Downtown Nevada City
    The welcoming, walkable downtown of Nevada City is laid back, yet full of life. Start your day at the cozy South Pine Cafe (110 S Pine St.) with a lobster benedict or a spicy Jamaican tofu scramble. Then stroll the streets and stop into the shop Kitkitdizzi (423 Broad St.) for handcrafted goods unique to the region, vintage wears and local art “all with California gold rush swagger,” as stated by owners Carrie Hawthorne and Kira Westly. Surrounded by Gold Rush history, modern gold jewelry is made from locally found nuggets and is found at Utopian Stone Custom Jewelers (301 Broad St.). For a coffee shop with Victorian charm try The Curly Wolf (217 Broad St.), an espresso house and music venue with German pastries and light fare. A perfect way to cool down during the hot summer months can be found at Treats (110 York St.) , an artisan ice cream shop with flavors like pear ginger sorbet or vegan chai coconut. Nightlife is aplenty with music halls, alehouses or dive bars like the Mine Shaft Saloon (222 Broad St.).

    The Willo Steakhouse (16898 State Hwy 49, Nevada City)
    Along Highway 49, just west of Nevada City, is The Willo, a classic roadhouse and bar where you’re welcomed by the smell of steak and a dining room full of locals. In 1947 a Quonset hut (a semi-cylindrical building) was purchased from the US Army and transported to its current location, and opened as a bar, which became popular with lumberjacks and miners. The bar was passed down through the decades and a covered structure was added to enlarge the bar and create a dining area. The original Quonset beams are still visible in the bar and current owners Mike Byrne and Nancy Wilson keep the roadhouse tradition going with carefully aged New York steaks and house made ingredients. Pair your steak or fish with a local wine, such as the Rough and Ready Red, or bring your own for a small corkage fee. Check the website for specials, such as rib-eye on Fridays.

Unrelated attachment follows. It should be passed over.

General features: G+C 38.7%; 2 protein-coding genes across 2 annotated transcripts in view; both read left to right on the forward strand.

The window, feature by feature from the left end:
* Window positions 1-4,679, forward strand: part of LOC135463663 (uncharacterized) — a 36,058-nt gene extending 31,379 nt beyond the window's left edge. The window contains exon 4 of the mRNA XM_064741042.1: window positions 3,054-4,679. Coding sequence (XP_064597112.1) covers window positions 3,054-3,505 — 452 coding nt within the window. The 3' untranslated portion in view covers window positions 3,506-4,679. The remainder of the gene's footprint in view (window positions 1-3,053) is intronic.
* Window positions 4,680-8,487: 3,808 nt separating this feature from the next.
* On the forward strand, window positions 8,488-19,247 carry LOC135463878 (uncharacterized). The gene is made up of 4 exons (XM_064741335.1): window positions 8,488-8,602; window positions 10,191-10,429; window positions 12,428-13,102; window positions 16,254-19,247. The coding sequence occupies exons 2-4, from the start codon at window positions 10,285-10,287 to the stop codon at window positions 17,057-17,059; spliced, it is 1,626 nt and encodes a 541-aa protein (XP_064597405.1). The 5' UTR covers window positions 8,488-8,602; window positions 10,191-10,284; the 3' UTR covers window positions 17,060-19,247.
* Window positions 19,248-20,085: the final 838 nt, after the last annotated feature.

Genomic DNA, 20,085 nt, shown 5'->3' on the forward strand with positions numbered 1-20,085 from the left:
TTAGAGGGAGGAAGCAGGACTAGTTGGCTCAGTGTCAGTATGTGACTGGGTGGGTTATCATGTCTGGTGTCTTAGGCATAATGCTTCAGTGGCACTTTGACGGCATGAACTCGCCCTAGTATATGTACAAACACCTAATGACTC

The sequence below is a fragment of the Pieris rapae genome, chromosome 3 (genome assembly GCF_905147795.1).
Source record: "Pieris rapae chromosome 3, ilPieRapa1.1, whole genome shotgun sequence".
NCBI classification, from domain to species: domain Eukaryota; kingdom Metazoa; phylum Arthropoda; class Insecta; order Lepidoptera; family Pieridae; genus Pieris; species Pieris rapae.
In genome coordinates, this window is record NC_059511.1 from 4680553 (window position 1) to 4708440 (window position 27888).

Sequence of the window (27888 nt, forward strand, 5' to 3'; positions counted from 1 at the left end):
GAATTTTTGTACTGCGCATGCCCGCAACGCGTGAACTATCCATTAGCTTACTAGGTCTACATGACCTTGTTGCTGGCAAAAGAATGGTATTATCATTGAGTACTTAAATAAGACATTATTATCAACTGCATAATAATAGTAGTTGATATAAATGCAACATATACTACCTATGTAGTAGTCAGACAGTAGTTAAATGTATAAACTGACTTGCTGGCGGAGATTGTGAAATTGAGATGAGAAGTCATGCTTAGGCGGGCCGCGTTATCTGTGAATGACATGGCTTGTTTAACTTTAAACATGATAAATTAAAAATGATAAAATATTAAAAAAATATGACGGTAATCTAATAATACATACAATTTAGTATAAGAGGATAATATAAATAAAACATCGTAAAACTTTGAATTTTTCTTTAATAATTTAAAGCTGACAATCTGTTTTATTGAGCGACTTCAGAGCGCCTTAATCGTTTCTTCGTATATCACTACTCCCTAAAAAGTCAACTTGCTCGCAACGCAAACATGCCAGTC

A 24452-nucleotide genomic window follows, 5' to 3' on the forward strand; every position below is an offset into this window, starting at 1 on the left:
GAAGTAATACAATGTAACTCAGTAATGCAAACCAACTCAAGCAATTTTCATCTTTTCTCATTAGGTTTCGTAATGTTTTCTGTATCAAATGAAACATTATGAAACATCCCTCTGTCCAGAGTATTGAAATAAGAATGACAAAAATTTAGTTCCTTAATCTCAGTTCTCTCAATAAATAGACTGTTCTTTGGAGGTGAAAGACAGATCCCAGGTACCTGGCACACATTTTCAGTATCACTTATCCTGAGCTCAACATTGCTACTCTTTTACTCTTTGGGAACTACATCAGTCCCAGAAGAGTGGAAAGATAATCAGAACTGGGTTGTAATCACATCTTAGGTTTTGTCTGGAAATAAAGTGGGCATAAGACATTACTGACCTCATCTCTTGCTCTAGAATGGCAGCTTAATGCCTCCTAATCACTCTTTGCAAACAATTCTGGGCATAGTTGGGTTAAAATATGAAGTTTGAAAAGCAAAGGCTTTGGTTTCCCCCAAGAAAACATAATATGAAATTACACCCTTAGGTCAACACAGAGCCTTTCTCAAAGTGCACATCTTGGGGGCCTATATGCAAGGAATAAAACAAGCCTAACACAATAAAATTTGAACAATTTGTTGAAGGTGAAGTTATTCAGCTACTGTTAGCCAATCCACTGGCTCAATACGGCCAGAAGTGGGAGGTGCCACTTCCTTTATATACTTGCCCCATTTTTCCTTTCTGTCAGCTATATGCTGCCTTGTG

Outside Inn (575 E Broad St.)
    A 16-room motel a short walk from downtown, each room features a unique décor, such as the Paddlers’ Suite or the Wildflower Room. A friendly staff and an office full of information about local trails, swimming and biking gets you started on your outdoor exploration. Amenities include an outdoor shower, a summer swimming pool and picnic tables and barbeques. Don’t miss the free vegetable cart just outside the motel in the mornings.

    Written and photographed by Beth LaBerge for the SF Weekly.